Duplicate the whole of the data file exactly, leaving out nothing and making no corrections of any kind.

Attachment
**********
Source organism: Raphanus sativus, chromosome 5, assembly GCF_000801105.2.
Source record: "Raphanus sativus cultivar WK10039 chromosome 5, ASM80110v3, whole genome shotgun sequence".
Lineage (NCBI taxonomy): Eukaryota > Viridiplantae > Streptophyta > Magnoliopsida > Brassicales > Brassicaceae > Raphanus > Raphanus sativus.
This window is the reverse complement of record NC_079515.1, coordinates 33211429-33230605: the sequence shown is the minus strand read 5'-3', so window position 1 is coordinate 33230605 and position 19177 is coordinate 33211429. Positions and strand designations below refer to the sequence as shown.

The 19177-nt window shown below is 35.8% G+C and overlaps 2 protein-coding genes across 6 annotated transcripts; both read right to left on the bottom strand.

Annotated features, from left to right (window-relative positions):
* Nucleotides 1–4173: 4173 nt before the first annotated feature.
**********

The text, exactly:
Source organism: Raphanus sativus, chromosome 5, assembly GCF_000801105.2.
Source record: "Raphanus sativus cultivar WK10039 chromosome 5, ASM80110v3, whole genome shotgun sequence".
Lineage (NCBI taxonomy): Eukaryota > Viridiplantae > Streptophyta > Magnoliopsida > Brassicales > Brassicaceae > Raphanus > Raphanus sativus.
This window is the reverse complement of record NC_079515.1, coordinates 33211429-33230605: the sequence shown is the minus strand read 5'-3', so window position 1 is coordinate 33230605 and position 19177 is coordinate 33211429. Positions and strand designations below refer to the sequence as shown.

The 19177-nt window shown below is 35.8% G+C and overlaps 2 protein-coding genes across 6 annotated transcripts; both read right to left on the bottom strand.

Annotated features, from left to right (window-relative positions):
* Nucleotides 1–4173: 4173 nt before the first annotated feature.